Immigrating to America was possibly the greatest life-changing act in my life. It pulled me halfway across the world at the age of 19, from a very sheltered life in a traditional Bengali family to a world that was at once exhilarating and terrifying in its novelty. In America, for the first time, I had to learn to live on my own, work at a minimum wage job while going to college, pay my own bills, experiment with cooking non-Indian food, fend off unwanted male attention, and drive precariously on snow. Immigration made me into an adult, and it made me into a writer.
in India, I had never written anything creative. I’d never thought I had a story to tell.
But in America, I wrote to make sense of the amazing and sometimes confusing milieu in which I found myself. I wrote about women like myself, caught between two worlds and two sets of values, transformed by America even as we were transforming it. I wrote about how we were adapting, wearing winter boots with our saris, making gulabjamun out of Bisquick, and insisting that our husbands take out the trash and share diaper-changing duties.
I wrote also, out of a deep loneliness, about India, a country and a culture that I saw much more clearly now that I was so far away from it. I wrote about the things I missed so much that they were an ache in my heart — the colors and smells, the crowded Kolkata streets, the spicy food, the spectacular monsoons, the extended family who felt entitled to show up without notice and stay as long as they wished at our home. I wrote, too, about the things I had begun to question — the roles of women in traditional families, all the avenues that were closed to us.
My first few years as an immigrant, I fantasized often about returning to India. But when, some years later, it was time for me to make a choice, I stayed on in America. I fell in love and married a man from Chennai, whom I would never have met if we had both continued to live in India. When my children were born, I had a few qualms about bringing them up so far from “home,” but I pushed those away. I felt confident, with a confidence born of inexperience, that I would be able to offer them the best values from my birth culture and my chosen culture. During my years here, I had come to love and appreciate the diversity of America, and I was glad to be able to offer it to my children.
Then came the time when I had to choose whether I would apply for citizenship in this country or not. It was a difficult decision. On one hand, it was the most logical thing to do, and it gave me many practical advantages. Additionally, I wanted to be able to vote in America, to be involved in shaping, even if in the smallest way, the politics of this country. (Now in 2016, this seems more important than ever.) But I felt a real pang as I surrendered my dog-eared Indian passport to the Indian consulate, and I felt a deep (though perhaps illogical) resentment and sorrow that the government of India would not allow me to retain a dual citizenship. After all, didn’t I still have family and friends in India, whom I loved to visit regularly? Didn’t I send money back to India to my mother? Didn’t I support Indian charities? Didn’t I follow Indian news avidly? Didn’t I defend India staunchly any time a discussion regarding Indian politics or customs came up at work or at mixed social gatherings? Didn’t I write about India? Weren’t my books being published and read there? My other friends — from Europe or Canada — had two passports. Why couldn’t I have the same? In this fluid world where people went back and forth so often and so easily, working in more places than one, speaking more than one language, with homes in more countries than one, were the old questions about national allegiance still valid? Why couldn’t I be part of both countries, and loyal to them both, kind of like a woman is loyal to her birth family as well as her husband’s?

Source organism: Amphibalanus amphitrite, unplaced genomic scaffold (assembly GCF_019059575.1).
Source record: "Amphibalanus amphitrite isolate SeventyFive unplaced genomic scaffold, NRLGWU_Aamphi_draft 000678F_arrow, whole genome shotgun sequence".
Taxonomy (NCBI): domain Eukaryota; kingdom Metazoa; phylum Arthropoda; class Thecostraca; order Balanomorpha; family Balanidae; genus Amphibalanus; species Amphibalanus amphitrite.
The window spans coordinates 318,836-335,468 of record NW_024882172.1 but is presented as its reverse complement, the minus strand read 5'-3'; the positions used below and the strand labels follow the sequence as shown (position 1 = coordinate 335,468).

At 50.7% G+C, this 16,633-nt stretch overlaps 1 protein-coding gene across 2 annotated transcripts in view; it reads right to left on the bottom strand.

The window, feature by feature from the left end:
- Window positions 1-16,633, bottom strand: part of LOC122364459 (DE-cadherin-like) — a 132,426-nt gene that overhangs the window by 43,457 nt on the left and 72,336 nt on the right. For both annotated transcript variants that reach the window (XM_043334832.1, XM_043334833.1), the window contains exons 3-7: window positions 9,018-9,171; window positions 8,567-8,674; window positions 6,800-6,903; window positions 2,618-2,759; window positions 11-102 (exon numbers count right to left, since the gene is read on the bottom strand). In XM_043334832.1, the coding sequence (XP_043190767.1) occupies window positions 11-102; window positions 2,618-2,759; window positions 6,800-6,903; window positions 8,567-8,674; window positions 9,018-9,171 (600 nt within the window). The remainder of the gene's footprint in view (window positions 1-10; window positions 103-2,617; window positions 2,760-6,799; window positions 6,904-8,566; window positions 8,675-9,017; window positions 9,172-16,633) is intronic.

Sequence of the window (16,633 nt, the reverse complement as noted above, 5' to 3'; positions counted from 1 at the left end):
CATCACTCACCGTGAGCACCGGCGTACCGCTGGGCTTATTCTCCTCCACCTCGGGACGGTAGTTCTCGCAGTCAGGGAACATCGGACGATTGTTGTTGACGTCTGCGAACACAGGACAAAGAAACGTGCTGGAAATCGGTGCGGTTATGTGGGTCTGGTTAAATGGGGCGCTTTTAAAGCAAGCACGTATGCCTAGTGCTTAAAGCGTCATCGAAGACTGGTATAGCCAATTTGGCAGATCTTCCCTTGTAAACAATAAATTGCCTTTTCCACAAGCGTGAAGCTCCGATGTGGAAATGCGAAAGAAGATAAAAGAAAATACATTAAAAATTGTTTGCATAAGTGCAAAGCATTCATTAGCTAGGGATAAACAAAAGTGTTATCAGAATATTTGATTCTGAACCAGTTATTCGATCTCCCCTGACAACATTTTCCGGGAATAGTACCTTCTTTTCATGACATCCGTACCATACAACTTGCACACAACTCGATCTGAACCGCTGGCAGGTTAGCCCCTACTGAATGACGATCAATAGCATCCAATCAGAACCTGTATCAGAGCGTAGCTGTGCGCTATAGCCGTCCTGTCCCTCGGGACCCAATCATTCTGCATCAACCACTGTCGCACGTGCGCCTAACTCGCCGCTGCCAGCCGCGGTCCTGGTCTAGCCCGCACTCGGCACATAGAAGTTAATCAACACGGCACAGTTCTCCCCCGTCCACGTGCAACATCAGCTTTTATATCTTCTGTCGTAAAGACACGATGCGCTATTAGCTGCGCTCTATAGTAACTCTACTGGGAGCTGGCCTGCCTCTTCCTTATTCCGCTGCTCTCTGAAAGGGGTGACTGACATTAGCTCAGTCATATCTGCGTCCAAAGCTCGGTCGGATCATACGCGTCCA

But recently, in light of the many terrorist attacks all over the world, I’ve begun to revise my opinion. The nightclub massacre in Orlando was the one that shocked me the most, not only because of the hatred, violence and crazed unconcern for human life that it demonstrated, but because the killer, Omar Mateen, a U.S. citizen born in America, expressed his allegiance to ISIL before going on his rampage. Whether that was his real reason for the killings remains uncertain, but clearly here was an example of a young man with confused dual allegiances that were at odds with each other, with tragic results.
Perhaps, after all, the Indian government is right in its insistence. And the U.S. government isn’t that different, either. Going back and re-reading the oath all new US citizens must take, I notice what we are instructed to say: “I hereby declare, on oath, that I absolutely and entirely renounce and abjure all allegiance and fidelity to any foreign prince, potentate, state or sovereignty, of whom or which I have heretofore been a subject or citizen.”
Perhaps in today’s increasingly unstable fundamentalist environment, it is necessary for us to choose our country — one country — and remain staunchly loyal to it. The utopia that I long for — where we are first and foremost citizens of the world, not limited to a single land or culture — I’m afraid that we are still a long way from it.
Chitra Divakaruni is author of The Mistress of Spices, Sister of My Heart, and most recently Before We Visit the Goddess.